The Horslips were an Irish Celtic rock band that composed, arranged and performed based on traditional Irish jigs and reels. The band members were working in an advertising agency design studio in Dublin when they were prevailed upon to act the part of a rock band for a commercial. They enjoyed the experience so much that they pressganged a keyboard player and set about doing it for real, adopting a fusion of traditional Irish music with rock music. While semi-retired now, they can rightly claim to have inspired many local and international acts.
The group formed in 1970 and "retired" in 1980 for an extended period. The name is a wordplay in the best traditions of Flann O'Brien or James Joyce
: it originated from a spoonerism on The Four Horsemen of the Apocalypse which became "The Four Poxmen on The Horslypse".
The group is regarded as 'founding fathers of Celtic rock' for their achievement and ouevre.
Most notable works by this group:-
- Happy to Meet, Sorry To Part
- The Book of Invasions
- The Tain
This group and their albums provide examples of:
- Bilingual Bonus: A large chunk of their work is performed in, or at least titled in, Irish Gaelic.
- Celtic Mythology: specifically irish myth and legend.
- Celtic Rock: traditional music with a hard rock edge.
- Genre Roulette: hard and soft rock jostle with pieces performed in a more traditional style, and there's even a bit of reggae on one album..
- Getting Crap Past the Radar: Songs in the Irish rebel tradition which on the face of it are nice wistful ballads lamenting a lost love, or else accounts of long-dead mythological struggles between men and sub-human alien trolls who have usurped the soil of Ireland.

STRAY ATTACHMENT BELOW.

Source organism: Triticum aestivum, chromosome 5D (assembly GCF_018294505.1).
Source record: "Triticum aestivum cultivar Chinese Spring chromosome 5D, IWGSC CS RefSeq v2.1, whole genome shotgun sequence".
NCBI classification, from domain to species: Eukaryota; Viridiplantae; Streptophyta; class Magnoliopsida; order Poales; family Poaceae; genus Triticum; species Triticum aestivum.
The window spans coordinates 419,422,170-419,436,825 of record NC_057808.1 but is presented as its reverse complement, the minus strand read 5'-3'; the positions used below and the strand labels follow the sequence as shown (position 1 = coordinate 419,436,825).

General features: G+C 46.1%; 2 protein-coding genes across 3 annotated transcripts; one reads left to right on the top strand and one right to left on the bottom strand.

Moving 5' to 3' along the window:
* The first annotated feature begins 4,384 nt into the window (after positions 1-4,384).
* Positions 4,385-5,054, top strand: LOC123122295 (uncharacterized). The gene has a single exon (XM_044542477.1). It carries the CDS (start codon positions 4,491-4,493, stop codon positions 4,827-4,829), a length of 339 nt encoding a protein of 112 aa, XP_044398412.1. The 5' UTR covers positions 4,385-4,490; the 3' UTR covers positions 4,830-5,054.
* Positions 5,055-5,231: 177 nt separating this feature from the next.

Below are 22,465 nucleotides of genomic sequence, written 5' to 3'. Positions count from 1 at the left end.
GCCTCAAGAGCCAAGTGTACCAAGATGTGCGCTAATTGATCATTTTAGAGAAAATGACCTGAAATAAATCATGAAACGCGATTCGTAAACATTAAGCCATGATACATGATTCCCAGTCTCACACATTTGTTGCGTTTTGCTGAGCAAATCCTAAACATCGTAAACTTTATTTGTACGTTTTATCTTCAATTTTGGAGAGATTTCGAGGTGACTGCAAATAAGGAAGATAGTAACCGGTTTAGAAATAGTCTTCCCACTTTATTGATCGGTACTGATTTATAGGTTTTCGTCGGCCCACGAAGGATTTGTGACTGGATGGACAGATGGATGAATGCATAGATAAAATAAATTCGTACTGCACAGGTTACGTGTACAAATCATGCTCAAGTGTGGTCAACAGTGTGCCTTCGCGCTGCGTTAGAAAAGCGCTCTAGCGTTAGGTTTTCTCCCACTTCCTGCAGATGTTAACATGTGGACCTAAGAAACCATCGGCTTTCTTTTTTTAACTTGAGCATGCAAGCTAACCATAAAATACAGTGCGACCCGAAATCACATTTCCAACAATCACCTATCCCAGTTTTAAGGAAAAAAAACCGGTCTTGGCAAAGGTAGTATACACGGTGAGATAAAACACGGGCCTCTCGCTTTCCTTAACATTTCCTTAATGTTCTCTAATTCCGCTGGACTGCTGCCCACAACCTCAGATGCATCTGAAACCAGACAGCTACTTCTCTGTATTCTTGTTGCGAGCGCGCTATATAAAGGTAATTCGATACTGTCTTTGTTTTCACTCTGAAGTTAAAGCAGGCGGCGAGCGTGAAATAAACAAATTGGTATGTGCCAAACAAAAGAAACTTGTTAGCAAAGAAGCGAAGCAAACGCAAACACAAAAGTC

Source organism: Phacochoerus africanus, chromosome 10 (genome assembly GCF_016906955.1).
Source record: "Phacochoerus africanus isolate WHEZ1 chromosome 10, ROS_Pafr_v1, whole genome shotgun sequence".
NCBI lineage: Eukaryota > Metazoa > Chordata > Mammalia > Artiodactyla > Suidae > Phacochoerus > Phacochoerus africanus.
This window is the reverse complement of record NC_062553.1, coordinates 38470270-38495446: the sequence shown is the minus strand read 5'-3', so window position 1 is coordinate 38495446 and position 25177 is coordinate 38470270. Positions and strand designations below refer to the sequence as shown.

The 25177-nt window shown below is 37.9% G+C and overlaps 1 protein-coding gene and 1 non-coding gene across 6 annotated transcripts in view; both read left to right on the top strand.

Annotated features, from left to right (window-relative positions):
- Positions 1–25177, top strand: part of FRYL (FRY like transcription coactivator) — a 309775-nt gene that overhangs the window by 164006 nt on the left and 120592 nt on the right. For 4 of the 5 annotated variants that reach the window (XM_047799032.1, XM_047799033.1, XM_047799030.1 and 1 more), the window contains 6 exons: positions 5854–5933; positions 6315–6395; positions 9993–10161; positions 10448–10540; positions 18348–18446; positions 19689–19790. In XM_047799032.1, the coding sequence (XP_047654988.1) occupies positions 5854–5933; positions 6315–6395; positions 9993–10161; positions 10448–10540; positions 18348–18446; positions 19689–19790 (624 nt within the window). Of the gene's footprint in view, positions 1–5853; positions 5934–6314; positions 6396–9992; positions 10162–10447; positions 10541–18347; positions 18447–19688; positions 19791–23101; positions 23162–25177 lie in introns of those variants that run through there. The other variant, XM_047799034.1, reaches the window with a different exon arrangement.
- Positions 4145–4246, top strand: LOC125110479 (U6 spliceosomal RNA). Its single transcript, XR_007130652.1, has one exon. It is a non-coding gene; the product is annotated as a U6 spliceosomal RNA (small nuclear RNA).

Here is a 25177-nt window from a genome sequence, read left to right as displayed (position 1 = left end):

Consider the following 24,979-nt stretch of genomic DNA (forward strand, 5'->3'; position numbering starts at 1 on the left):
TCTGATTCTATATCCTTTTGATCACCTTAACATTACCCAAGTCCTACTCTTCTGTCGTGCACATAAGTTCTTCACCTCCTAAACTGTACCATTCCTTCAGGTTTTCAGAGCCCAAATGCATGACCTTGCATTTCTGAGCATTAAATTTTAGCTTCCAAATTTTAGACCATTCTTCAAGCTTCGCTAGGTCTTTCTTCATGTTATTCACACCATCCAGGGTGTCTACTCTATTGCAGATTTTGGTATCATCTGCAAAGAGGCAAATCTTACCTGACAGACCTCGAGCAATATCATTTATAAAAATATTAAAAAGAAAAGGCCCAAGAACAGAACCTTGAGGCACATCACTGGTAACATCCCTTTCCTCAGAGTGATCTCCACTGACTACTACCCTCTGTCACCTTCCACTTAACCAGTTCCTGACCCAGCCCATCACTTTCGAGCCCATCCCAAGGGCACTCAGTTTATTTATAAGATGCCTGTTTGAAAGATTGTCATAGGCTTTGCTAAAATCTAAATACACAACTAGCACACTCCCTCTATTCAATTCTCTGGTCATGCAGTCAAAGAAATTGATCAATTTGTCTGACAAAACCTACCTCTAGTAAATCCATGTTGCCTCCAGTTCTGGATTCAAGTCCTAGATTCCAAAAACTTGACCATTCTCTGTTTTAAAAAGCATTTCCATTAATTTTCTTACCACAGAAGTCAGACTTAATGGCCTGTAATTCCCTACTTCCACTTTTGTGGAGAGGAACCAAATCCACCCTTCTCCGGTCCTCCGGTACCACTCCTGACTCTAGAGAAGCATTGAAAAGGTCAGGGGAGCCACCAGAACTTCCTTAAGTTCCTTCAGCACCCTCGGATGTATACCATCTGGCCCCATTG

- Matchmaker Crush: Diarmuid for Deirdre. He's meant to be escorting her to the King she is to marry, and to ensure she arrives at her wedding in one piece. Instead... See song The Warm Sweet Breath of Love.
- Oireland - a sort of mythological other-Ireland emerges from their work.
- Packaged As Other Medium: their first LP, Happy To Meet, Sorry To Part, was released in an octagonal LP sleeve that was designed to open and pull out, like an old-fashioned button accordion. If you looked closely you could see the faces of the band members on the buttons. (See page picture)
- Unfortunately, supplies of the eight-sided custom inner sleeve for the record soon ran out. Later editions were marred somewhat by the record being packaged in a conventional 12" square paper inner sleeve. The four large corners sticking out rather spoilt the illusion.